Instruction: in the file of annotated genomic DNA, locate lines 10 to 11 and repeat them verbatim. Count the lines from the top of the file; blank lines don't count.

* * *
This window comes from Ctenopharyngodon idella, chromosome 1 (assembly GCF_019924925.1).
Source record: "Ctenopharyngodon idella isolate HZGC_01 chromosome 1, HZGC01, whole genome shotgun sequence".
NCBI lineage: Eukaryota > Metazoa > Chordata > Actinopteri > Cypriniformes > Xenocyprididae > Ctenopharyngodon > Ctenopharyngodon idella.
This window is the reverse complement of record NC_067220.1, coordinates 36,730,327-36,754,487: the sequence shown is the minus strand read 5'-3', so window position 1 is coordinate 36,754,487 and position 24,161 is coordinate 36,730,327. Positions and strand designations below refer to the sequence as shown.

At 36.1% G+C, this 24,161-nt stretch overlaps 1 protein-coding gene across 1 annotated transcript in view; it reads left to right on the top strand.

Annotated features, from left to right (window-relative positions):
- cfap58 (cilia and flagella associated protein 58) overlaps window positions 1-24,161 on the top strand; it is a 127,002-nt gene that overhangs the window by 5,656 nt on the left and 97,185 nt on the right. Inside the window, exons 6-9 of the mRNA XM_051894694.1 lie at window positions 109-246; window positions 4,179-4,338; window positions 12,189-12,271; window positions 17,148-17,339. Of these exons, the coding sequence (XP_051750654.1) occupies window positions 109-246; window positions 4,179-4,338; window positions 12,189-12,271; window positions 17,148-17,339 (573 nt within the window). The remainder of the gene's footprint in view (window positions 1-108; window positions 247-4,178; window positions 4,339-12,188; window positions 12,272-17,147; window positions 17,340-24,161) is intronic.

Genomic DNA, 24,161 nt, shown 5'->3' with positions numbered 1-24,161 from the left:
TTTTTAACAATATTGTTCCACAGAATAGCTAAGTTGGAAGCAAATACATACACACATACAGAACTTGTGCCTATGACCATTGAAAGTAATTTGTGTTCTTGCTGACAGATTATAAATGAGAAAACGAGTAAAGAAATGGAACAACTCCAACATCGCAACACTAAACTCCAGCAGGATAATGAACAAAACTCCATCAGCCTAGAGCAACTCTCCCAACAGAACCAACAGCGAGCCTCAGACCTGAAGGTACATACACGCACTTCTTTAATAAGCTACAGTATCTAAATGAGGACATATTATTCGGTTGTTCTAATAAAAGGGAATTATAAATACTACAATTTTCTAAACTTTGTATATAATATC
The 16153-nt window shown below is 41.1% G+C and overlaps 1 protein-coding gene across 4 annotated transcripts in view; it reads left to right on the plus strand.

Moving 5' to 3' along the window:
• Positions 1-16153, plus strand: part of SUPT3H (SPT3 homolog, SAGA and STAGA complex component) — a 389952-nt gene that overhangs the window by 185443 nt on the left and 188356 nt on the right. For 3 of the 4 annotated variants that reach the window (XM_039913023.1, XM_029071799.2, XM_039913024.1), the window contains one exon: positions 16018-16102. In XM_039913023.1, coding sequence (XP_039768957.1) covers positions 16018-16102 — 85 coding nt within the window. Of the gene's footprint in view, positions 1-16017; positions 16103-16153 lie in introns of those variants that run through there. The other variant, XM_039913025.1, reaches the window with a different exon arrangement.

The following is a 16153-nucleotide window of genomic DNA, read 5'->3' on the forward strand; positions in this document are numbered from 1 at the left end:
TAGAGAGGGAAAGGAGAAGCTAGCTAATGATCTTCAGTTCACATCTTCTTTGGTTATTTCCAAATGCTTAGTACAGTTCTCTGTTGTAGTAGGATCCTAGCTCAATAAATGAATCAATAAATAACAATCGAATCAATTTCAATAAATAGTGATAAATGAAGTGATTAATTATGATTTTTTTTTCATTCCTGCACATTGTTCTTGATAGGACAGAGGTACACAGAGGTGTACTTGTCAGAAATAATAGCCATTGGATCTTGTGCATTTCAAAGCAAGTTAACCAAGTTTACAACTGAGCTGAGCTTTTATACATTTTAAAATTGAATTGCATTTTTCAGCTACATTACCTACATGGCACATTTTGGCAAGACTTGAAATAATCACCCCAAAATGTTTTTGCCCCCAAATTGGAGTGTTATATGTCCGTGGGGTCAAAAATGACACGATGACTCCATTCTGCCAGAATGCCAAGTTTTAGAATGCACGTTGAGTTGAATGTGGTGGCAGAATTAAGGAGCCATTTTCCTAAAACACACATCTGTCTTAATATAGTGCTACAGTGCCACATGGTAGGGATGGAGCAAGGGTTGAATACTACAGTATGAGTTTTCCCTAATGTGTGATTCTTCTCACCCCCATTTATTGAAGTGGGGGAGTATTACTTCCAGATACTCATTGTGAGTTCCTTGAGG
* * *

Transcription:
The 16153-nt window shown below is 41.1% G+C and overlaps 1 protein-coding gene across 4 annotated transcripts in view; it reads left to right on the plus strand.

Moving 5' to 3' along the window: